Nomad life: How Modern Day Explorers Plan Their Financial Lives

Whether it happens at 25, 35, 45, or beyond, there comes a time when you may just feel a need for change. For some, it could mean shifting careers, moving into a new home or deciding to have kids.

For others, it could mean packing your bags and seeing the world.

We spoke to a group of modern nomads ranging in age from 27 to 38, who spent anywhere from three months to three years traveling full-time to find out how they fund their adventures, find a good work/life balance, and keep their budgets in check as they go.

Meet 7 professionals who get paid while traveling

Jillian Glazer, 33, and Andrew Glazer, 33

Nomads for: 3 months

Some of the places visited during this time: Southeast Asia, (including Singapore, Thailand and Indonesia) as well as the Maldives, and Hong Kong.

What they do for money: Jillian is a freelance writer; Andrew does freelance work in sales data and email management.

Julie Couchey, 30, and Dean Couchey, 36

Nomads for: 7 months

Some of the places visited during this time: Europe (including Austria, Belgium, Czech Republic, France, Germany), The Netherlands, Southeast Asia and South America. 

What they do for money: Earned money through referrals on Ebates, saved up prior to trips, used travel rewards to cover hotels.

Katie Lockhart, 27, and Patrick Sgro, 38

Nomads for: 9 months and counting

Some of the places visited during this time: Japan, Southeast Asia, Australia, the United States

What they do for money: Katie is a freelance travel and food writer; Patrick runs a marketing consultancy.

Chantal Cachela, 31

Nomads for: 3 years

Some of the places visited during this time: Sri Lanka, Philippines, the Canary Islands, France, Spain the United States.

What she does for money: Content creator, photographer, model

What has nomad life taught you about managing your finances?

Jillian Glazer

“I wish I had a better handle on how much cash we'd need over a certain period of time so that we could have used ATMs less frequently. When you use ATMs abroad, your bank charges you a foreign transaction fee and the ATM you're withdrawing from charges you for using it (we found this cost to be a few dollars to as many as $7 per withdrawal).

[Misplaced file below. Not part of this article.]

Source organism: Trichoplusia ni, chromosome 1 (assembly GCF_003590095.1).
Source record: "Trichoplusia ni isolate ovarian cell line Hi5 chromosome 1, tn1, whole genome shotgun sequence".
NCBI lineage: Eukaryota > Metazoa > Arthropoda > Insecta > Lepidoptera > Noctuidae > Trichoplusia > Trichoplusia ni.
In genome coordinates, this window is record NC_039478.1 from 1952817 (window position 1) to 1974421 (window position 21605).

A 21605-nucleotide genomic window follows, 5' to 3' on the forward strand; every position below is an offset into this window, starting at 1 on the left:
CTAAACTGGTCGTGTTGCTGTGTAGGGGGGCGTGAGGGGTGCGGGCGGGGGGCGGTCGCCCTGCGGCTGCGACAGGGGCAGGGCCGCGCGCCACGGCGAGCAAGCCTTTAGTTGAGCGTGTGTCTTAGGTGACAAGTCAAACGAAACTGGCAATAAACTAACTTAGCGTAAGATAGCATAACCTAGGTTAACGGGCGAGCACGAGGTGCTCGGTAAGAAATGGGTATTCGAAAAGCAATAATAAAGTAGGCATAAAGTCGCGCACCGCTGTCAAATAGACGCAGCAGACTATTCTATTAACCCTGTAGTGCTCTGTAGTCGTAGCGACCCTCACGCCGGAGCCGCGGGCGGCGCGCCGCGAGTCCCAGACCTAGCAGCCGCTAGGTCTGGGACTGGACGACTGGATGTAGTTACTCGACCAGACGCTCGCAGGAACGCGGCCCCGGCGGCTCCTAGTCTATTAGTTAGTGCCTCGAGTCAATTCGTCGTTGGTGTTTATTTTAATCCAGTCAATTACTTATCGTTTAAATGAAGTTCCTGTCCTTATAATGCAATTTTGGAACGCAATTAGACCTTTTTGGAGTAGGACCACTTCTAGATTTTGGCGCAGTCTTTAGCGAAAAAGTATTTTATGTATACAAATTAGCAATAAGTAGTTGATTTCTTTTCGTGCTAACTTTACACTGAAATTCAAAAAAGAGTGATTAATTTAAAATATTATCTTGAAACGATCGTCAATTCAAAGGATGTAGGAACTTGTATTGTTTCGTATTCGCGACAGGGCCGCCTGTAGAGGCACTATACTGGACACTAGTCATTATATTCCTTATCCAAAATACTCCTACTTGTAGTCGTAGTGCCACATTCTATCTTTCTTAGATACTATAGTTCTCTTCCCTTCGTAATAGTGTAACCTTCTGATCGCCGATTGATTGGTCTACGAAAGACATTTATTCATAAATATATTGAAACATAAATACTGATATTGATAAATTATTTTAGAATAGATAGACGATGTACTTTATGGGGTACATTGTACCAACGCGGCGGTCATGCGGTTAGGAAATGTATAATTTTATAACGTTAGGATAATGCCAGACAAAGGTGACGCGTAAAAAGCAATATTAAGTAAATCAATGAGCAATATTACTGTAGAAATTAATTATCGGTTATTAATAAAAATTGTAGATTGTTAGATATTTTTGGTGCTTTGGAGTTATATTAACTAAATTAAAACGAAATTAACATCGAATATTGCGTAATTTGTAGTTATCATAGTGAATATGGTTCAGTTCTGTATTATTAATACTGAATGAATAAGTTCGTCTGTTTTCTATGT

Katie Lockhart

"A mistake which ended up being a bit costly was with luggage restrictions. I didn’t read the fine print and my carry-on ended up being way over the 7kg limit. Combined, we were looking at $600 worth of luggage fees. I still paid $300 in fees even after throwing out a full suitcase of clothing. We learned to always just buy the extra kilos.”

"I think it's all about asking things like: Why is this thing important for you to spend money on?"

Chantal Cachela

"I used to spend a lot of money once I earned it and I've learned how to save money, be more selective about where my money goes, and prioritize.”

How do you budget for the road?

Jillian Glazer 

"We spoke to other digital nomads and did a lot of research about how much it might cost us to live in each of the countries we planned to visit. 

We kept a daily accounting of our spending. I counted our cash first thing in the morning, then recorded everything we spent throughout the day in my app, then counted our cash again at the end of the day.”

Julie and Dean Couchey

"We started out with a general idea of what we wanted to spend per day on hotels and per day on food/activities. In South America, Asia, and Morocco it was easy to stay within or under budget, but New Zealand and Australia required us to go way over since it was their high season! It also turned out to be that way in most of Europe. It taught us to take a look at those types of things, too.”